Noel Fallows, The Twelve of England (Claussen)

Noel Fallows

The Twelve of England

(Freelance Academy Press, 2013) 121 pp. $24.95

Twelve of England

Following on two excellent volumes by Steven Muhlberger, Noel Fallows has produced the third volume in Freelance Academy Press’ Deeds of Arms Series. The Twelve of England, a pseudo-historical tale which Fallows argues dates from the second half of the 15th century, offers a glimpse into the chivalric world of late medieval Portugal. The English translation is buttressed with several apparatuses providing a more complete view of the work. Fallows offers an ample introduction to the work, thirty color images, a transcription of the original Portuguese text, a facsimile of the manuscript, genealogical tables, and several maps as part of the volume.

The introduction establishes the necessary framework for understanding the text’s origin, the history of the manuscript, and the nature of the work itself. One of the most impressive of Fallow’s contributions is his distillation of the complex historical background of late 14th and 15th century Iberian military and political affairs into a form that is both understandable and fulfilling to the non-expert in medieval Iberian history. The text itself offers precious little information about the actual historical context in which it exists and so the author’s masterful explanation of this is crucial to understanding The Twelve of England. Moreover, Fallows advances an argument that the text is not simply one more chivalric romance, but represents a fusing of literature and history that illuminates the tangled and murky early history of the late medieval alliance between Portugal and England. Perhaps as importantly, Fallows offers his assessment of the nature of chivalric literature in late medieval Portugal, suggesting that chivalric (or non-chivalric) readers or listeners could insert themselves into the interstices of the story itself. In so doing, readers could vicariously participate in the deeds of the Twelve, lifting their own assessments of themselves and their lineages in the process.

Drawing on his encyclopedic knowledge, Fallows provides an extensive examination of the arms and armor that would have been current in the early 15th century, when the events of the Twelve of England would have actually taken place. A close examination of surviving Milanese armor, complete with photographs, and illustrations of combat, arms, and armor in medieval manuscripts jointly allow the reader to visualize particular aspects described in the text of The Twelve of England. This section will delight military historians who are familiar with the specialist’s terminology and details. The general reader or uninitiated student would find this “Note on Armor” to be impenetrable without the aid of another work offering the language and concepts of medieval arms and armor.[1] This section, though, is not crucial to an appreciation of the larger work, and an uninitiated reader could reasonably pass over this section, though they would certainly miss an enrichingly erudite examination.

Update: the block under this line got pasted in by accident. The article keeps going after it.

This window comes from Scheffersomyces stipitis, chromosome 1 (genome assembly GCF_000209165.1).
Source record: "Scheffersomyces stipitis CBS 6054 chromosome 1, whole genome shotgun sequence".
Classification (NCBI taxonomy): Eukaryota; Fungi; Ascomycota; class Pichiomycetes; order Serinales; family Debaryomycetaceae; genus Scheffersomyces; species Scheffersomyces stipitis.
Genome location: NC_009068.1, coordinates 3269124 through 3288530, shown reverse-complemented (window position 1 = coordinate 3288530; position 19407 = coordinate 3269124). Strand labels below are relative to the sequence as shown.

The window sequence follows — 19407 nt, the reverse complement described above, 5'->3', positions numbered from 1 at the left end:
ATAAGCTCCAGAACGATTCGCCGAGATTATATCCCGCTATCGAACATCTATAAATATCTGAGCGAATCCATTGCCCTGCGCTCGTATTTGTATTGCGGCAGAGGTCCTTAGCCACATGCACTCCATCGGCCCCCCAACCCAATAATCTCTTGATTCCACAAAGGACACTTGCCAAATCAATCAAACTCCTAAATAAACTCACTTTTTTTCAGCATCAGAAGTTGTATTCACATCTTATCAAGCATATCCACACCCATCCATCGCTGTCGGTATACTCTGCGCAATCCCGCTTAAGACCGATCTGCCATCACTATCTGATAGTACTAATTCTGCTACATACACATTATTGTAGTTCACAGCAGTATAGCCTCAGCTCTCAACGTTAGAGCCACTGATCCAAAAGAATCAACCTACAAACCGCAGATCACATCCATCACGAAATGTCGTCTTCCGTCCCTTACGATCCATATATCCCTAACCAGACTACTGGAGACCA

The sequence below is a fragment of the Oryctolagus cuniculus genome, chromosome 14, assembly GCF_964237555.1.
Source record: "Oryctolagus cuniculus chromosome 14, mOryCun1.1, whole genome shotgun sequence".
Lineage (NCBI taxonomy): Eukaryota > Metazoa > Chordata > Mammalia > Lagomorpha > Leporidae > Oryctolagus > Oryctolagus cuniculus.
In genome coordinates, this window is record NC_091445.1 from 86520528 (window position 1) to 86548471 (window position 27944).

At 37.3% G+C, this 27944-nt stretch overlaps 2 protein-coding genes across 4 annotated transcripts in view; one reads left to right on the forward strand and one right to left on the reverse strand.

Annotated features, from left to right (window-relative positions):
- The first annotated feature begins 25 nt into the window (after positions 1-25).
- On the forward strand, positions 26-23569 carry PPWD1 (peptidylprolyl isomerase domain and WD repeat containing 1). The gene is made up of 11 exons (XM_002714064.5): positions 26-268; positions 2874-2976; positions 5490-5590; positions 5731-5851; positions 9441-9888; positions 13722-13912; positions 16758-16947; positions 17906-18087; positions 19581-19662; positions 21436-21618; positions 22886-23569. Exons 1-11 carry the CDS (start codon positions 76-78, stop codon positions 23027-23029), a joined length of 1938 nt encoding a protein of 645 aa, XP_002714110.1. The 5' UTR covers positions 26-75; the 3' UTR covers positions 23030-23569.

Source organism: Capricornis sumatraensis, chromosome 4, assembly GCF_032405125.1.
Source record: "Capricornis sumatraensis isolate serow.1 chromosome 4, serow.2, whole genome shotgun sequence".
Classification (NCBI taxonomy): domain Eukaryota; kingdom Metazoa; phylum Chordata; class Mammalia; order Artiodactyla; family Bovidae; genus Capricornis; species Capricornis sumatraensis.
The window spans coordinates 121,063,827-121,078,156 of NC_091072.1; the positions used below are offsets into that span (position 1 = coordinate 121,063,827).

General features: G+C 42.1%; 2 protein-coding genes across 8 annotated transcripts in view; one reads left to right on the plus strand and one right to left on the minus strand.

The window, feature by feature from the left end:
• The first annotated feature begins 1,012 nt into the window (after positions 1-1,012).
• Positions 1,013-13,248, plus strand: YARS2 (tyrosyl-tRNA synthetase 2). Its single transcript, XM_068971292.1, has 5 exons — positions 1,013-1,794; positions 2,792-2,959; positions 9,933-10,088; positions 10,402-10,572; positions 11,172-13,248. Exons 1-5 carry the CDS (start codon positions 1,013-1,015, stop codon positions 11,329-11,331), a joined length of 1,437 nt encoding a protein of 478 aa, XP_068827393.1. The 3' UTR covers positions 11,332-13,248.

The translation itself is precisely what a medieval historian would want it to be. The translation stays true to the literal language of the original Portuguese while also conveying the appropriate tone and feeling. As Fallows notes, The Twelve of England has thematic and typological connections to the wider world of chivalric literature, including the Arthurian tradition and the lais of Marie de France, and these connections will be apparent in the translated text. Similarly, as Fallows notes, the text reads a bit like a chronicle, a tool that the author uses to suggest the historical nature of his story. On this point as well, the translation effectively conveys the literary and rhetorical conventions that the medieval author used in the composition.

Noel Fallows’ edition of The Twelve of England is a truly valuable addition to the corpus of chivalric literature available to English readers. The fact that this text survives in a single manuscript and that it represents the poorly understood world of medieval Portugal highlights the significance of this translation. Fallows has provided not just a translation of the text, but an entire handbook for studying this work. Military historians, historians of chivalry, historians of literature, students, and the general reader will all find this to be a most insightful and useful edition.

Samuel A. Claussen
California Lutheran University
sclaussen@callutheran.edu

[1]. If one needed to consult such a work, they would be well served by Fallows’ Jousting in Renaissance Iberia (Woodbridge: Boydell, 2010).

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